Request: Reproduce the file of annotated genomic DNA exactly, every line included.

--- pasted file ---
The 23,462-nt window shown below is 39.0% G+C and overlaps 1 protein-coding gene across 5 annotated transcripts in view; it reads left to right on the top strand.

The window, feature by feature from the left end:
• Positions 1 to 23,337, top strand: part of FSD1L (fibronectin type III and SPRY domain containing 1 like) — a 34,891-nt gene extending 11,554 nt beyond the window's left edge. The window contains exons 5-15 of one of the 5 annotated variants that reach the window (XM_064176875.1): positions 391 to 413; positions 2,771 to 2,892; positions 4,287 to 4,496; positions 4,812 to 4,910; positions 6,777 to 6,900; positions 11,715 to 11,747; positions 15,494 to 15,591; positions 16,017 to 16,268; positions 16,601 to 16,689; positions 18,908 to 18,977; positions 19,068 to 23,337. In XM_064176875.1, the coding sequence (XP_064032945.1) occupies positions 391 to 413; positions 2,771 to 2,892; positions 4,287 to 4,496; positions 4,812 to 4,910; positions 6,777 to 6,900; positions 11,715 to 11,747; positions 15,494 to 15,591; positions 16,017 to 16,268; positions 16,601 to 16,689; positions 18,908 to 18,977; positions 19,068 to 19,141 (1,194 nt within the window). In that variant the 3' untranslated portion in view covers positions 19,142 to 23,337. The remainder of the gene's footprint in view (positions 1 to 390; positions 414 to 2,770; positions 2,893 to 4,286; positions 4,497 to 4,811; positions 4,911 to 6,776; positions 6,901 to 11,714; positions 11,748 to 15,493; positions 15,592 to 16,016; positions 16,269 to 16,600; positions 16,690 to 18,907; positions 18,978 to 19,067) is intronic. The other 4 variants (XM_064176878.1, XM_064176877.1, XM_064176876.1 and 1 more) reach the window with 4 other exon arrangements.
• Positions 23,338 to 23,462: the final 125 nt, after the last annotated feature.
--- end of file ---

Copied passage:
The 23,462-nt window shown below is 39.0% G+C and overlaps 1 protein-coding gene across 5 annotated transcripts in view; it reads left to right on the top strand.

The window, feature by feature from the left end:
• Positions 1 to 23,337, top strand: part of FSD1L (fibronectin type III and SPRY domain containing 1 like) — a 34,891-nt gene extending 11,554 nt beyond the window's left edge. The window contains exons 5-15 of one of the 5 annotated variants that reach the window (XM_064176875.1): positions 391 to 413; positions 2,771 to 2,892; positions 4,287 to 4,496; positions 4,812 to 4,910; positions 6,777 to 6,900; positions 11,715 to 11,747; positions 15,494 to 15,591; positions 16,017 to 16,268; positions 16,601 to 16,689; positions 18,908 to 18,977; positions 19,068 to 23,337. In XM_064176875.1, the coding sequence (XP_064032945.1) occupies positions 391 to 413; positions 2,771 to 2,892; positions 4,287 to 4,496; positions 4,812 to 4,910; positions 6,777 to 6,900; positions 11,715 to 11,747; positions 15,494 to 15,591; positions 16,017 to 16,268; positions 16,601 to 16,689; positions 18,908 to 18,977; positions 19,068 to 19,141 (1,194 nt within the window). In that variant the 3' untranslated portion in view covers positions 19,142 to 23,337. The remainder of the gene's footprint in view (positions 1 to 390; positions 414 to 2,770; positions 2,893 to 4,286; positions 4,497 to 4,811; positions 4,911 to 6,776; positions 6,901 to 11,714; positions 11,748 to 15,493; positions 15,592 to 16,016; positions 16,269 to 16,600; positions 16,690 to 18,907; positions 18,978 to 19,067) is intronic. The other 4 variants (XM_064176878.1, XM_064176877.1, XM_064176876.1 and 1 more) reach the window with 4 other exon arrangements.
• Positions 23,338 to 23,462: the final 125 nt, after the last annotated feature.